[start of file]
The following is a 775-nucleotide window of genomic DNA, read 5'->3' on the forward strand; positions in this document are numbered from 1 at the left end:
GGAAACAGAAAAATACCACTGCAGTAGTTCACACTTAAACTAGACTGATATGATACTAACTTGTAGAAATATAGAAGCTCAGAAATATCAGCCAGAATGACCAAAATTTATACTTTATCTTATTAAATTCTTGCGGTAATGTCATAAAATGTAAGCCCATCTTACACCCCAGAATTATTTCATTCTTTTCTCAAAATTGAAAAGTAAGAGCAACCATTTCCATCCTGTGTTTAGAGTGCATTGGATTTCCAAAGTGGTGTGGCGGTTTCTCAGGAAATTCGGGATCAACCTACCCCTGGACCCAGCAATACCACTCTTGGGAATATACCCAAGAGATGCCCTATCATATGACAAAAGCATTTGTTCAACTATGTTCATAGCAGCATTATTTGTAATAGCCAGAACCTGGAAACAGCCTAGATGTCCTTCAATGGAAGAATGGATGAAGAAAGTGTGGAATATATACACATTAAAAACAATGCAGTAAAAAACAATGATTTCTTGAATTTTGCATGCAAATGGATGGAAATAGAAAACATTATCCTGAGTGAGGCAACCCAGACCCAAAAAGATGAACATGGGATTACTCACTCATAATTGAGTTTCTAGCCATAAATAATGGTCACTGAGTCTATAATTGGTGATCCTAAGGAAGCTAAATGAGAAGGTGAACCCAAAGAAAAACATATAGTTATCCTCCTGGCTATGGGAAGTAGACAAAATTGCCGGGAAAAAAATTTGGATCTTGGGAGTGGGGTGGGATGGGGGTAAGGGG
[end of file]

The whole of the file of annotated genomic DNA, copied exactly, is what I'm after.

The following is a 775-nucleotide window of genomic DNA, read 5'->3' on the forward strand; positions in this document are numbered from 1 at the left end:
GGAAACAGAAAAATACCACTGCAGTAGTTCACACTTAAACTAGACTGATATGATACTAACTTGTAGAAATATAGAAGCTCAGAAATATCAGCCAGAATGACCAAAATTTATACTTTATCTTATTAAATTCTTGCGGTAATGTCATAAAATGTAAGCCCATCTTACACCCCAGAATTATTTCATTCTTTTCTCAAAATTGAAAAGTAAGAGCAACCATTTCCATCCTGTGTTTAGAGTGCATTGGATTTCCAAAGTGGTGTGGCGGTTTCTCAGGAAATTCGGGATCAACCTACCCCTGGACCCAGCAATACCACTCTTGGGAATATACCCAAGAGATGCCCTATCATATGACAAAAGCATTTGTTCAACTATGTTCATAGCAGCATTATTTGTAATAGCCAGAACCTGGAAACAGCCTAGATGTCCTTCAATGGAAGAATGGATGAAGAAAGTGTGGAATATATACACATTAAAAACAATGCAGTAAAAAACAATGATTTCTTGAATTTTGCATGCAAATGGATGGAAATAGAAAACATTATCCTGAGTGAGGCAACCCAGACCCAAAAAGATGAACATGGGATTACTCACTCATAATTGAGTTTCTAGCCATAAATAATGGTCACTGAGTCTATAATTGGTGATCCTAAGGAAGCTAAATGAGAAGGTGAACCCAAAGAAAAACATATAGTTATCCTCCTGGCTATGGGAAGTAGACAAAATTGCCGGGAAAAAAATTTGGATCTTGGGAGTGGGGTGGGATGGGGGTAAGGGG